Building A Culture Of Collaboration And Partnership
Successful collaboration is built on common understanding, common goals, and a willingness to share success. Collaborating with one other party can seem challenging at times, how would you like to try building a sustained collaboration with 36 First Nations, two levels of government, and over 25 contractors? This is exactly what the Indian Resource Council (IRC) has done with the creation of the First Nations Site Rehabilitation Program (FNSRP).
How did a small organization manage to craft this level of collaboration? Passion, caring for First Nations, willingness to see outcomes beyond what others see, and the drive of a team. In early 2020 Canada sent $1 billion to Alberta to clean up inactive oil and gas sites. Stephen Buffalo, IRC’s CEO, immediately saw an opportunity that others hadn’t. He understood that the intent of the fund was for job creation, but he knew that we could do more than that. We went far beyond simple job creation, creating career paths, building new businesses, strengthening relationships, and expanding the capacity for the First Nations members to play an active and large role in Canada’s energy transition.
Building common understanding and common goals takes time and it takes the ability to see others’ perspectives. We call it the ability to ‘translate’. First Nations don’t speak ‘government’ and energy companies don’t always speak ‘contractor’. IRC has conducted over 2500 meaningful engagements over 15 months. Meaningful engagements mean listening. We never showed up to tell anyone what to do, but instead listened to their desired outcomes, and matched those with the desired outcomes of other participants.
Economic reconciliation and the energy transition are built on people. IRC has created a sustainable, career creation program that provides training, work experience, sustainable companies, and careers that will endure for decades. Through this collaboration, First Nations have proven they have the capacity, workforce, businesses, technical expertise, and innovative thinking to build the foundation to support the repurposing of old developments. The newly created relationships will extend beyond reserve boundaries and the FNSRP program. First Nation communities have expressed that the importance of getting their lands cleaned up cannot be overstated and that First Nations need to have stewardship of their lands. IRC’s FNSRP has ensured that these outcomes are achieved while creating long-lasting benefits and a foundation for sustainable career growth by working with industry, licensees, and contractors. Through programs like this, First Nations people are returning their lands to mother earth, using them for growing herbs, and medicines, and continuing local traditions for future generations.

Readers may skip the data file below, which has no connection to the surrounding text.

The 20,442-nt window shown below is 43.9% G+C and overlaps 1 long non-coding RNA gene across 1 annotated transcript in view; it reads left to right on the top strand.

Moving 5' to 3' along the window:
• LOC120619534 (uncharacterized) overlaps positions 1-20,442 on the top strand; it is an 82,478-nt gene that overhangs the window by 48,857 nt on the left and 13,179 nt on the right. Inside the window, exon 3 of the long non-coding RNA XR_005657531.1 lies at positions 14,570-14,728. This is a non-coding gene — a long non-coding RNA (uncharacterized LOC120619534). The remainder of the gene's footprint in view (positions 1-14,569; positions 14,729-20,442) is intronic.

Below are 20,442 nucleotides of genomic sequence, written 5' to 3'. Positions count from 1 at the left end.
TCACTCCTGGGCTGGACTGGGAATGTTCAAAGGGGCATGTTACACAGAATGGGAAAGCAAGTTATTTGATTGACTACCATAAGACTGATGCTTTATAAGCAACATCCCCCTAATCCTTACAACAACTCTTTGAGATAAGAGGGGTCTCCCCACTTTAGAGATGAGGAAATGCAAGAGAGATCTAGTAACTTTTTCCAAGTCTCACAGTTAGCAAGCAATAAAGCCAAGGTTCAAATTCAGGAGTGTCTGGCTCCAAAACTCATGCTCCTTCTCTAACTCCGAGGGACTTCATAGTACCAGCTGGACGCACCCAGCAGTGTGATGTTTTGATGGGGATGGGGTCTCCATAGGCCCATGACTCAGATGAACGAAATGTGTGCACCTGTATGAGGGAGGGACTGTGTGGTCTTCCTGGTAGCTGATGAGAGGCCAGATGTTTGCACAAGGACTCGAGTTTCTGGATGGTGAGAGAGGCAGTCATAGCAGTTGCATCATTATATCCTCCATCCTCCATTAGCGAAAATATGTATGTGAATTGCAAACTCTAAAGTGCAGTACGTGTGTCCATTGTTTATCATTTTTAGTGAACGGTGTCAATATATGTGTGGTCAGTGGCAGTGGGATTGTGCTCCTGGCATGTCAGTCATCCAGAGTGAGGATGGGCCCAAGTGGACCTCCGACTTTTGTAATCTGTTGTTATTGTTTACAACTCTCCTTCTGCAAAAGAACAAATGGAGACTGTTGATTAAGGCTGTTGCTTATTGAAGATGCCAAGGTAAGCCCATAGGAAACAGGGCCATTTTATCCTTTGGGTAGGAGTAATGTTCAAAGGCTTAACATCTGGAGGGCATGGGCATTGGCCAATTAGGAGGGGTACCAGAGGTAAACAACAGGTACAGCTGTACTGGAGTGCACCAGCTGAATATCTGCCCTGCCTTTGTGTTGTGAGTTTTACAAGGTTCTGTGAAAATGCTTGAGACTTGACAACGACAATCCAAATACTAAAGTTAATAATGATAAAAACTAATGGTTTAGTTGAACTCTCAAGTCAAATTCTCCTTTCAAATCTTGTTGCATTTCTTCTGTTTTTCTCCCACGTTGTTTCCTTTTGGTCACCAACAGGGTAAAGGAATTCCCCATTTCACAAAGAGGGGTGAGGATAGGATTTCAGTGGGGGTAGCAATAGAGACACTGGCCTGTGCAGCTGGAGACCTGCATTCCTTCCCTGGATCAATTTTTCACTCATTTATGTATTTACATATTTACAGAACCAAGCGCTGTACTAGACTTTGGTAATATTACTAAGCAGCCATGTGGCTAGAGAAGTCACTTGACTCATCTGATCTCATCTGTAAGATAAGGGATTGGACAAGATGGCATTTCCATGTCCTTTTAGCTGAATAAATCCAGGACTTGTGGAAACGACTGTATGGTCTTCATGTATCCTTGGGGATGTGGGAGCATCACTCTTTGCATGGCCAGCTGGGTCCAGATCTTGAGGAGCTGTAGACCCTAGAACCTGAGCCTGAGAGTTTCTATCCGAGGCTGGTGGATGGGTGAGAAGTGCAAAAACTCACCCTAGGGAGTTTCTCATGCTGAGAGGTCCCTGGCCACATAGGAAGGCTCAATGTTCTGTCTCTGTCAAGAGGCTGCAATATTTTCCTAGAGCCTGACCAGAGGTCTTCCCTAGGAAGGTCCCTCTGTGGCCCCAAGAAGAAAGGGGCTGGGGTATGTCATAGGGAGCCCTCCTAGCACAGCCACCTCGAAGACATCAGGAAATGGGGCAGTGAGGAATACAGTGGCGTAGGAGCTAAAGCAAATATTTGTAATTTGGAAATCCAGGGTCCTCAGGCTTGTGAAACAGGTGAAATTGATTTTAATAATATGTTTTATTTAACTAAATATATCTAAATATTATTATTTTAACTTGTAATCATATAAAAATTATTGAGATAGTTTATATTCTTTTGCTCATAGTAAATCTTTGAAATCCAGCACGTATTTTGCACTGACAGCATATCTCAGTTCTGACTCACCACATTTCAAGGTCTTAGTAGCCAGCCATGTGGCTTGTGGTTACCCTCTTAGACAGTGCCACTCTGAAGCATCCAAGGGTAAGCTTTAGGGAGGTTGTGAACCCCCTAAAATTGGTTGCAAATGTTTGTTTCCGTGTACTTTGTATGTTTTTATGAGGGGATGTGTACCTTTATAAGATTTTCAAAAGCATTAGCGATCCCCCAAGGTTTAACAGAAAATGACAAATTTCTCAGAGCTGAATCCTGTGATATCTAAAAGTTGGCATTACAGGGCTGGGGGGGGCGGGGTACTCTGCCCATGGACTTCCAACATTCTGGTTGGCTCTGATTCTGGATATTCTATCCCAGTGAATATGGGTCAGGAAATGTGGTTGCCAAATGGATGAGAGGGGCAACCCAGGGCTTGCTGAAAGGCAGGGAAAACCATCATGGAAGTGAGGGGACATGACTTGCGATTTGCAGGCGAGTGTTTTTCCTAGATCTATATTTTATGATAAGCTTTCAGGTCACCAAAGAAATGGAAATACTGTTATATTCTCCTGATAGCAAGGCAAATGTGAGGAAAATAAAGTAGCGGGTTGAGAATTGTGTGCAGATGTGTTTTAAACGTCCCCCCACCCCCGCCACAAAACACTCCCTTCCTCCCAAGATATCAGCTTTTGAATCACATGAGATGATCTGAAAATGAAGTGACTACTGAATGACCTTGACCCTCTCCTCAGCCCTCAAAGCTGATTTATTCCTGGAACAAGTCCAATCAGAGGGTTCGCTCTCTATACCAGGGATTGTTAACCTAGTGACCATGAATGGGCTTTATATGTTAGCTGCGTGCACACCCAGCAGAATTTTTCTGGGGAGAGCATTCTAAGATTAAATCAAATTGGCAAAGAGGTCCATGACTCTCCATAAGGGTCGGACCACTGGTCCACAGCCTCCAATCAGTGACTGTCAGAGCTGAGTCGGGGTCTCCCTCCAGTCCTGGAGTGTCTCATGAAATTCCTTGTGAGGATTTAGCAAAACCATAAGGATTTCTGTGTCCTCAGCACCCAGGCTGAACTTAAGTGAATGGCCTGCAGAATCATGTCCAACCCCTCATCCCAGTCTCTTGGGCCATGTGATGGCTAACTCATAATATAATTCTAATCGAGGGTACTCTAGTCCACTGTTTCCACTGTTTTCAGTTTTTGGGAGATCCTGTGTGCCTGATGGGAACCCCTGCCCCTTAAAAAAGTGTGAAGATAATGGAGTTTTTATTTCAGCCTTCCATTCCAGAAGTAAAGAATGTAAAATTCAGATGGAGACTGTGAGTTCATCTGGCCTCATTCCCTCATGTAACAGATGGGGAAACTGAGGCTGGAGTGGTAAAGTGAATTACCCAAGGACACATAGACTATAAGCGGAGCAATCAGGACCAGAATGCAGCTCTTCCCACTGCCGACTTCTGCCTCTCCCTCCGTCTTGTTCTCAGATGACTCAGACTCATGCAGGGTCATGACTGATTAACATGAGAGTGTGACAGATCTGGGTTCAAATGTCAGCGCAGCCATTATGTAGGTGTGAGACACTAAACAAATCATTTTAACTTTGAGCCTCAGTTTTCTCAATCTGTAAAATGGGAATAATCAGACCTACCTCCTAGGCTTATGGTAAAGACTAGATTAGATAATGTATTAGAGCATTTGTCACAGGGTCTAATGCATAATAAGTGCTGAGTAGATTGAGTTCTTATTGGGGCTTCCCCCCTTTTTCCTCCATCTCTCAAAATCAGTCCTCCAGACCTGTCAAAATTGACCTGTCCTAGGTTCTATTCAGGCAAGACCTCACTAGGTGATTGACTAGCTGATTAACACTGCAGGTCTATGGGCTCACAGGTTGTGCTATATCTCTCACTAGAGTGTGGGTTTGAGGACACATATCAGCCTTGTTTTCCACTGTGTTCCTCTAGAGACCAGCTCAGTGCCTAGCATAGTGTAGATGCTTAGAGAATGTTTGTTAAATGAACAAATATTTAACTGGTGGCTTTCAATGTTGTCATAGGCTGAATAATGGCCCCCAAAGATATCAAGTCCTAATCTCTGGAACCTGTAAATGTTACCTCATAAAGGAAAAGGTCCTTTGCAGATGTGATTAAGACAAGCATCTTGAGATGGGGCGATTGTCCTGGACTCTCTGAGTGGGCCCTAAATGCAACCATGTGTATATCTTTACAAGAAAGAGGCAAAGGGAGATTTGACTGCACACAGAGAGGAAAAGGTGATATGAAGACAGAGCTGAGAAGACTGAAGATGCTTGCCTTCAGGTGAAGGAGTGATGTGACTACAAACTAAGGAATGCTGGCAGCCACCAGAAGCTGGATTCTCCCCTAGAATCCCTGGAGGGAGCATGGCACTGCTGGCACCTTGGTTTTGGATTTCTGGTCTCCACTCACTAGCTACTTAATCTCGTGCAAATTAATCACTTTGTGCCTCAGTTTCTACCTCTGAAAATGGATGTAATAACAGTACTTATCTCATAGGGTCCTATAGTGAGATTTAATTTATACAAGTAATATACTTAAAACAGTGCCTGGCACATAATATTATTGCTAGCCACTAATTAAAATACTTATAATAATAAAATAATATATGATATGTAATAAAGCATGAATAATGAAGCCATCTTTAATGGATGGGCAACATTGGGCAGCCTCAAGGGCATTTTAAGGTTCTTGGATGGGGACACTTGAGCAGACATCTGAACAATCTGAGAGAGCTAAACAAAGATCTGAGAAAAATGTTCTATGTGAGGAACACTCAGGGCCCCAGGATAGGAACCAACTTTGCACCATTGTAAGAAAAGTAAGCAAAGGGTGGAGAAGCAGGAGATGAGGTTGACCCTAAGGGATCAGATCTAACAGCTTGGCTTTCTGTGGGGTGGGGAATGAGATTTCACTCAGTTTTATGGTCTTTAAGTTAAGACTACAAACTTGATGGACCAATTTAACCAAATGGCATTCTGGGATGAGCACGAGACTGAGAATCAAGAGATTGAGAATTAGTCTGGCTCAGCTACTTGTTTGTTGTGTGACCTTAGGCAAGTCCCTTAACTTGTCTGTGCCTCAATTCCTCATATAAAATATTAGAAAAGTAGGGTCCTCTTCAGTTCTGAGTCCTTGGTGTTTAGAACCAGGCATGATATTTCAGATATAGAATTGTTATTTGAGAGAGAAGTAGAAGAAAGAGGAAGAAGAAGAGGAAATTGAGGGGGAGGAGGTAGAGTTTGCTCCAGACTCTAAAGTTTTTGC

The principles below have been the foundation of this success. They provide a reference to compare to anytime there is a question of shared goals, a quick reminder that we were all still heading in the same direction.
Stewardship of First Nations lands by First Nations
Long-term capacity development and jobs for First Nations members and contractors
Returning our land to an acceptable form
Reducing methane emissions
Taking a positive step towards economic reconciliation
What we accomplished:
Connect with Mark Taylor today to know more.